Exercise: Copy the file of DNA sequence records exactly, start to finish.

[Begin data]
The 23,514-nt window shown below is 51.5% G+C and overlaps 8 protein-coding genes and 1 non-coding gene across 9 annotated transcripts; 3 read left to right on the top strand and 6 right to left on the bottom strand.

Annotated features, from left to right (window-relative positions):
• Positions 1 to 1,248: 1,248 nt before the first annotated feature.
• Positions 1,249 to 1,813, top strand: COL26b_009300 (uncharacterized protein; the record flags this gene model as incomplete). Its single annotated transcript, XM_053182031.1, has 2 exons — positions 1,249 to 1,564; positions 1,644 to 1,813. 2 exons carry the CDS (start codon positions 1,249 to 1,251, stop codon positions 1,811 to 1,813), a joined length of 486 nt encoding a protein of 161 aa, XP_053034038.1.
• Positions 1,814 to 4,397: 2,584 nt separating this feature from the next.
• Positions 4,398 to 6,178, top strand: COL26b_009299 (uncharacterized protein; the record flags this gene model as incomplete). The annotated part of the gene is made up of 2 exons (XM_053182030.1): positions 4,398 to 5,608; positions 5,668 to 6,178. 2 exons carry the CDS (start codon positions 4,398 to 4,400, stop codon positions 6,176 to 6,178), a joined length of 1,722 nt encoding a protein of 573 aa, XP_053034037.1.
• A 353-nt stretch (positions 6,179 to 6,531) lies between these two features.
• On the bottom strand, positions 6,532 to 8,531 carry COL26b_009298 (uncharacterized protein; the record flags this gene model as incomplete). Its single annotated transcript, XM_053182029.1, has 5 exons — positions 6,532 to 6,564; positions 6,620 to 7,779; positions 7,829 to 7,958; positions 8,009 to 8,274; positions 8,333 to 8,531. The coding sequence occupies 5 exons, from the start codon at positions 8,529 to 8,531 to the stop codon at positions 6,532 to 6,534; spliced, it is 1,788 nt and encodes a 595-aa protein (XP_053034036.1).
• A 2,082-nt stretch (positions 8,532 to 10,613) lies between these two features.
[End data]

The 23,514-nt window shown below is 51.5% G+C and overlaps 8 protein-coding genes and 1 non-coding gene across 9 annotated transcripts; 3 read left to right on the top strand and 6 right to left on the bottom strand.

Annotated features, from left to right (window-relative positions):
• Positions 1 to 1,248: 1,248 nt before the first annotated feature.
• Positions 1,249 to 1,813, top strand: COL26b_009300 (uncharacterized protein; the record flags this gene model as incomplete). Its single annotated transcript, XM_053182031.1, has 2 exons — positions 1,249 to 1,564; positions 1,644 to 1,813. 2 exons carry the CDS (start codon positions 1,249 to 1,251, stop codon positions 1,811 to 1,813), a joined length of 486 nt encoding a protein of 161 aa, XP_053034038.1.
• Positions 1,814 to 4,397: 2,584 nt separating this feature from the next.
• Positions 4,398 to 6,178, top strand: COL26b_009299 (uncharacterized protein; the record flags this gene model as incomplete). The annotated part of the gene is made up of 2 exons (XM_053182030.1): positions 4,398 to 5,608; positions 5,668 to 6,178. 2 exons carry the CDS (start codon positions 4,398 to 4,400, stop codon positions 6,176 to 6,178), a joined length of 1,722 nt encoding a protein of 573 aa, XP_053034037.1.
• A 353-nt stretch (positions 6,179 to 6,531) lies between these two features.
• On the bottom strand, positions 6,532 to 8,531 carry COL26b_009298 (uncharacterized protein; the record flags this gene model as incomplete). Its single annotated transcript, XM_053182029.1, has 5 exons — positions 6,532 to 6,564; positions 6,620 to 7,779; positions 7,829 to 7,958; positions 8,009 to 8,274; positions 8,333 to 8,531. The coding sequence occupies 5 exons, from the start codon at positions 8,529 to 8,531 to the stop codon at positions 6,532 to 6,534; spliced, it is 1,788 nt and encodes a 595-aa protein (XP_053034036.1).
• A 2,082-nt stretch (positions 8,532 to 10,613) lies between these two features.